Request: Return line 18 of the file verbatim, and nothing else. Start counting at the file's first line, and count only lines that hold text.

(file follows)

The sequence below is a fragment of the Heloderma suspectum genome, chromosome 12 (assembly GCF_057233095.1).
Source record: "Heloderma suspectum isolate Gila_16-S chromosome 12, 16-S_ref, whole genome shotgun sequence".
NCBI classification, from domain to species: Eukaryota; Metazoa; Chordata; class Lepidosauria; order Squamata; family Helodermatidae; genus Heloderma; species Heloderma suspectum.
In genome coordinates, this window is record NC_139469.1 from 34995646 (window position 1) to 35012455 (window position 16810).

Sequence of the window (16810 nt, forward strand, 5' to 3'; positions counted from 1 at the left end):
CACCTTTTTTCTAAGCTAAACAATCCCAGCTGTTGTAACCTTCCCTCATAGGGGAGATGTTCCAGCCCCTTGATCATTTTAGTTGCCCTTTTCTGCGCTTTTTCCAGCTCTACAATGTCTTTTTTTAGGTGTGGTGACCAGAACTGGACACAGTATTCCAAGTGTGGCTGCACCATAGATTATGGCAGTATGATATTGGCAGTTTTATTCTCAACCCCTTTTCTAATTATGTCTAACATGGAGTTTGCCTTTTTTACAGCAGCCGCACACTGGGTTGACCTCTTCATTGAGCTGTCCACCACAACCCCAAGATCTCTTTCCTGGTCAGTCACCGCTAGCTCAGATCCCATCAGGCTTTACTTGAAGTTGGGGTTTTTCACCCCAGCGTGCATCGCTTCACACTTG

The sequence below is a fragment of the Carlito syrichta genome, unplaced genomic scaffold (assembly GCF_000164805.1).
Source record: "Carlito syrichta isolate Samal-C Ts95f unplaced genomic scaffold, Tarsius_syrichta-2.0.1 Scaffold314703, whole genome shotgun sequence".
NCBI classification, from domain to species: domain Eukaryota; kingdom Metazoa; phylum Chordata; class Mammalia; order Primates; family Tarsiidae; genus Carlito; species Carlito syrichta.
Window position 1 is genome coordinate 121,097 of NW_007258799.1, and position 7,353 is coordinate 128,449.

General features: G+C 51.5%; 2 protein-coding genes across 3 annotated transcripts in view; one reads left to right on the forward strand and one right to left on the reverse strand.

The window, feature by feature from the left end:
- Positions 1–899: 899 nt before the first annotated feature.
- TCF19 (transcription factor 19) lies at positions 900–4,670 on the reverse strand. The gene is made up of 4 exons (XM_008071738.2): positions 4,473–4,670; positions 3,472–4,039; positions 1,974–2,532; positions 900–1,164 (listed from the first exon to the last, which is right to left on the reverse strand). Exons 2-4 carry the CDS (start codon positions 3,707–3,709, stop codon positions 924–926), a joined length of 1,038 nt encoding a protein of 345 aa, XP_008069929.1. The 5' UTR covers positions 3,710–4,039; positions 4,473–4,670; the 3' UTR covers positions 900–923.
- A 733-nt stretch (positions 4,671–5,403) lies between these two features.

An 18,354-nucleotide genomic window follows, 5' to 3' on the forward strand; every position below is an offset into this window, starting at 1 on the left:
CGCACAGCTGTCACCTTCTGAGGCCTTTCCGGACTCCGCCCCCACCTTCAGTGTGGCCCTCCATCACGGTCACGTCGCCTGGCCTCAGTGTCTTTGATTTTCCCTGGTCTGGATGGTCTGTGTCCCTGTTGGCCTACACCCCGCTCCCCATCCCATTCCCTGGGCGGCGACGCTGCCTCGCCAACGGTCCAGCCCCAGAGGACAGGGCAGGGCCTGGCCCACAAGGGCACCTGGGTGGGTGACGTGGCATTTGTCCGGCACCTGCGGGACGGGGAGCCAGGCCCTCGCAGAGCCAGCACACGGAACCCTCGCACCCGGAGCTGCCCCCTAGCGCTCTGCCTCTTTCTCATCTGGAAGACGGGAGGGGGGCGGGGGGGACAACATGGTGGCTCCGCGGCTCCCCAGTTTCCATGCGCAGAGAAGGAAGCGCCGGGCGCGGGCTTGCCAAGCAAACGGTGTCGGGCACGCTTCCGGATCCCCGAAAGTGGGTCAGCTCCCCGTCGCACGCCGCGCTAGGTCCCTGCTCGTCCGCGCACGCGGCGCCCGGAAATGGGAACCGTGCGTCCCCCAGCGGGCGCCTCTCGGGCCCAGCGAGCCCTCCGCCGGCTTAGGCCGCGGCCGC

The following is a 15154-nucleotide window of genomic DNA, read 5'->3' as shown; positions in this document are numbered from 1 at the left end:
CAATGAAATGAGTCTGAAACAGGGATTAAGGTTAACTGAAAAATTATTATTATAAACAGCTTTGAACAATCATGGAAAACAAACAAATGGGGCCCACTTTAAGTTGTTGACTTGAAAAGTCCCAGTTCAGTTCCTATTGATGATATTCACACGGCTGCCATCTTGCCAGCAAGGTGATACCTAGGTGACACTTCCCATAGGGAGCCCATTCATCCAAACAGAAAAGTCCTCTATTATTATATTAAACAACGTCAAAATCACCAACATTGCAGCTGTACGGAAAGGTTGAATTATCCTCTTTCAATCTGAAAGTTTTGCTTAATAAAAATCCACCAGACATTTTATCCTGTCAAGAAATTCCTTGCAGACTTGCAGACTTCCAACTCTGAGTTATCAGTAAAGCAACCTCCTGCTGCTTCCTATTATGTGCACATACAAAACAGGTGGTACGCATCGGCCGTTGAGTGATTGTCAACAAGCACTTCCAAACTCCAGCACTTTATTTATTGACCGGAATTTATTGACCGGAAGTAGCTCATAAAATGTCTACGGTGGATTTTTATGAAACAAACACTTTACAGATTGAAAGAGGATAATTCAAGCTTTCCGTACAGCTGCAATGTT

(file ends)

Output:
The following is a 15154-nucleotide window of genomic DNA, read 5'->3' as shown; positions in this document are numbered from 1 at the left end: